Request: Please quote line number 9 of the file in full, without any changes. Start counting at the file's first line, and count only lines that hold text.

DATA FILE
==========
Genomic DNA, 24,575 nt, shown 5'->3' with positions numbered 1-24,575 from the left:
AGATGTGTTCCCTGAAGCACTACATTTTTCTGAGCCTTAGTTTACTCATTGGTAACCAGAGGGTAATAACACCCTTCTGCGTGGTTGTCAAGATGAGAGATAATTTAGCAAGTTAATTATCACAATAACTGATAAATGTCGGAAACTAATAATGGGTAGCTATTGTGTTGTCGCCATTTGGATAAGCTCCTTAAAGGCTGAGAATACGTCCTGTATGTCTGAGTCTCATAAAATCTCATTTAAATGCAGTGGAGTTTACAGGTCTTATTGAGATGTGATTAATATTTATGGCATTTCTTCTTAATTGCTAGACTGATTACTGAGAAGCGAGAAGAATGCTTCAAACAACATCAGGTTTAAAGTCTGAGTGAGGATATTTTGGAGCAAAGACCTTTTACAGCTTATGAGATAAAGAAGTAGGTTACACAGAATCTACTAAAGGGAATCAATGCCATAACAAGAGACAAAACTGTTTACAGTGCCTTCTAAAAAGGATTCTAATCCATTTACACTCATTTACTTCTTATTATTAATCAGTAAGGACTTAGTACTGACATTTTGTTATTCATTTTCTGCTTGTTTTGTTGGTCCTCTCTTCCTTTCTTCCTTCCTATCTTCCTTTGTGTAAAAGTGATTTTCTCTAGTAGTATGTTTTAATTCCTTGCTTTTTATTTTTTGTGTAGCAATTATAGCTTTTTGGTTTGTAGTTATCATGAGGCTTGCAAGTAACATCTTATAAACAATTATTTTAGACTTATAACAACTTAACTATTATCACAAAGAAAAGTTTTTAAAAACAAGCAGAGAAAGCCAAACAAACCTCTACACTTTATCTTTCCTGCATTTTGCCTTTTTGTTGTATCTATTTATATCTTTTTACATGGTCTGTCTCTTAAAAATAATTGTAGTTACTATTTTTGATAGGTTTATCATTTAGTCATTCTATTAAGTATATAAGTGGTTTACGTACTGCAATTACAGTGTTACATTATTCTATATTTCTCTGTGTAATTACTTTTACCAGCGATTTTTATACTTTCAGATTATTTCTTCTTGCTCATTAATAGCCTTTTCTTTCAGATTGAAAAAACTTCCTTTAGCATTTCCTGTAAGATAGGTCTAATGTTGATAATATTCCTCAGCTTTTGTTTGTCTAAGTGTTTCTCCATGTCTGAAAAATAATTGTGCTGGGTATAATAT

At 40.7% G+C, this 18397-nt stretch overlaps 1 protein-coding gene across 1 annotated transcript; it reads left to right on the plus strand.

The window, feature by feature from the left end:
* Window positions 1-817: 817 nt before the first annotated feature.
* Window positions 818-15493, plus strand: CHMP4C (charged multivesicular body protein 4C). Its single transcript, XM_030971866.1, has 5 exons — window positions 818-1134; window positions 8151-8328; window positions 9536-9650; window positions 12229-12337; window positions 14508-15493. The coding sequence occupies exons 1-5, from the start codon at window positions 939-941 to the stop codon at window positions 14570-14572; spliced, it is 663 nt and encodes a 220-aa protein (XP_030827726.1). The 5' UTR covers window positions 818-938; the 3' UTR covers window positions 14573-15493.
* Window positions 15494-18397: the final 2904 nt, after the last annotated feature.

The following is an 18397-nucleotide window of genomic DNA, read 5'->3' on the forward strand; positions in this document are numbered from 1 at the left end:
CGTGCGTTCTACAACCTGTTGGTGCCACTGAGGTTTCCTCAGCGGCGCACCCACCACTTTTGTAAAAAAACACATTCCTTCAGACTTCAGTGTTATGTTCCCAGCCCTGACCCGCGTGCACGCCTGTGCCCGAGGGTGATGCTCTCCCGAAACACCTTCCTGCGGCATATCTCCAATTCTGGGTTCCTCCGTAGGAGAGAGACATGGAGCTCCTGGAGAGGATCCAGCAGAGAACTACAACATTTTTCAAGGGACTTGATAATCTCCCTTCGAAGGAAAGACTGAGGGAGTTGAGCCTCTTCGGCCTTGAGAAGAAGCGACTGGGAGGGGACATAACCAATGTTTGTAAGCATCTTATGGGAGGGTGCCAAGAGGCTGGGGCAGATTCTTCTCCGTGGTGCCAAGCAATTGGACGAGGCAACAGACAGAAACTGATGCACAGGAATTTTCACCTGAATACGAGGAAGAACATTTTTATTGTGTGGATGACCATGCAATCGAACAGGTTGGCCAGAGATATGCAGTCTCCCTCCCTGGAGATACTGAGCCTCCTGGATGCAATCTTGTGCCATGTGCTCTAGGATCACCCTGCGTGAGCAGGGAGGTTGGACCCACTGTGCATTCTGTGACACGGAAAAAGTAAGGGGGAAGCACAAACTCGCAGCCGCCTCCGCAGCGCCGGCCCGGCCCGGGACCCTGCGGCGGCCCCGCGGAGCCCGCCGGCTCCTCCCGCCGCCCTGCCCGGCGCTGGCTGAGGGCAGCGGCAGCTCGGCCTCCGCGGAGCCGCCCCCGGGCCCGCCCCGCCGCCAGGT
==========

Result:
CGTGCGTTCTACAACCTGTTGGTGCCACTGAGGTTTCCTCAGCGGCGCACCCACCACTTTTGTAAAAAAACACATTCCTTCAGACTTCAGTGTTATGTTCCCAGCCCTGACCCGCGTGCACGCCTGTGCCCGAGGGTGATGCTCTCCCGAAACACCTTCCTGCGGCATATCTCCAATTCTGGGTTCCTCCGTAGGAGAGAGACATGGAGCTCCTGGAGAGGATCCAGCAGAGAACTACAACATTTTTCAAGGGACTTGATAATCTCCCTTCGAAGGAAAGACTGAGGGAGTTGAGCCTCTTCGGCCTTGAGAAGAAGCGACTGGGAGGGGACATAACCAATGTTTGTAAGCATCTTATGGGAGGGTGCCAAGAGGCTGGGGCAGATTCTTCTCCGTGGTGCCAAGCAATTGGACGAGGCAACAGACAGAAACTGATGCACAGGAATTTTCACCTGAATACGAGGAAGAACATTTTTATTGTGTGGATGACCATGCAATCGAACAGGTTGGCCAGAGATATGCAGTCTCCCTCCCTGGAGATACTGAGCCTCCTGGATGCAATCTTGTGCCATGTGCTCTAGGATCACCCTGCGTGAGCAGGGAGGTTGGACCCACTGTGCATTCTGTGACACGGAAAAAGTAAGGGGGAAGCACAAACTCGCAGCCGCCTCCGCAGCGCCGGCCCGGCCCGGGACCCTGCGGCGGCCCCGCGGAGCCCGCCGGCTCCTCCCGCCGCCCTGCCCGGCGCTGGCTGAGGGCAGCGGCAGCTCGGCCTCCGCGGAGCCGCCCCCGGGCCCGCCCCGCCGCCAGGT